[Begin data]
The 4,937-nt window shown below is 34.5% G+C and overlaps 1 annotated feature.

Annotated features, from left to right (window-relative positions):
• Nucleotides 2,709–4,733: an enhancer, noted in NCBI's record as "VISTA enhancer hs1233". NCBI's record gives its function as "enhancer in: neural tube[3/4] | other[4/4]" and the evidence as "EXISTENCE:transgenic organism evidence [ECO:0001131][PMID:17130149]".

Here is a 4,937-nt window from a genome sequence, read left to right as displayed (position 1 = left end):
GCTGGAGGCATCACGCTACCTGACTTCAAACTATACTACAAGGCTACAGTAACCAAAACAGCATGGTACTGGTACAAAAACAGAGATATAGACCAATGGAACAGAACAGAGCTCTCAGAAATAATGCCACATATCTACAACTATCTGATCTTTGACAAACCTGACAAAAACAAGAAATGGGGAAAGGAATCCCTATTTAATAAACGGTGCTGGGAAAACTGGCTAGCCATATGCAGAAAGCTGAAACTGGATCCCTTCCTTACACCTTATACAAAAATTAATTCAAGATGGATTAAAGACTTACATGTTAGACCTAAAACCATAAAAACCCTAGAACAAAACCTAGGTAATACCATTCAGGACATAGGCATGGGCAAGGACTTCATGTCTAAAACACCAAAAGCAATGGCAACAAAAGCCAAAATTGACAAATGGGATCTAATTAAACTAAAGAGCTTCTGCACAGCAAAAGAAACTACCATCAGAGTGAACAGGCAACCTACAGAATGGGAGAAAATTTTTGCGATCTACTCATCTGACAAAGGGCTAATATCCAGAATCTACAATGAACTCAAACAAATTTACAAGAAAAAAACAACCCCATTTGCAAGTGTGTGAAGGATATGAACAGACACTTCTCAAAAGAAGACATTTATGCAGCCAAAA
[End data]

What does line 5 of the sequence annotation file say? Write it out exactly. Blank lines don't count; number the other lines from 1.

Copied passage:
GCTGGAGGCATCACGCTACCTGACTTCAAACTATACTACAAGGCTACAGTAACCAAAACAGCATGGTACTGGTACAAAAACAGAGATATAGACCAATGGAACAGAACAGAGCTCTCAGAAATAATGCCACATATCTACAACTATCTGATCTTTGACAAACCTGACAAAAACAAGAAATGGGGAAAGGAATCCCTATTTAATAAACGGTGCTGGGAAAACTGGCTAGCCATATGCAGAAAGCTGAAACTGGATCCCTTCCTTACACCTTATACAAAAATTAATTCAAGATGGATTAAAGACTTACATGTTAGACCTAAAACCATAAAAACCCTAGAACAAAACCTAGGTAATACCATTCAGGACATAGGCATGGGCAAGGACTTCATGTCTAAAACACCAAAAGCAATGGCAACAAAAGCCAAAATTGACAAATGGGATCTAATTAAACTAAAGAGCTTCTGCACAGCAAAAGAAACTACCATCAGAGTGAACAGGCAACCTACAGAATGGGAGAAAATTTTTGCGATCTACTCATCTGACAAAGGGCTAATATCCAGAATCTACAATGAACTCAAACAAATTTACAAGAAAAAAACAACCCCATTTGCAAGTGTGTGAAGGATATGAACAGACACTTCTCAAAAGAAGACATTTATGCAGCCAAAA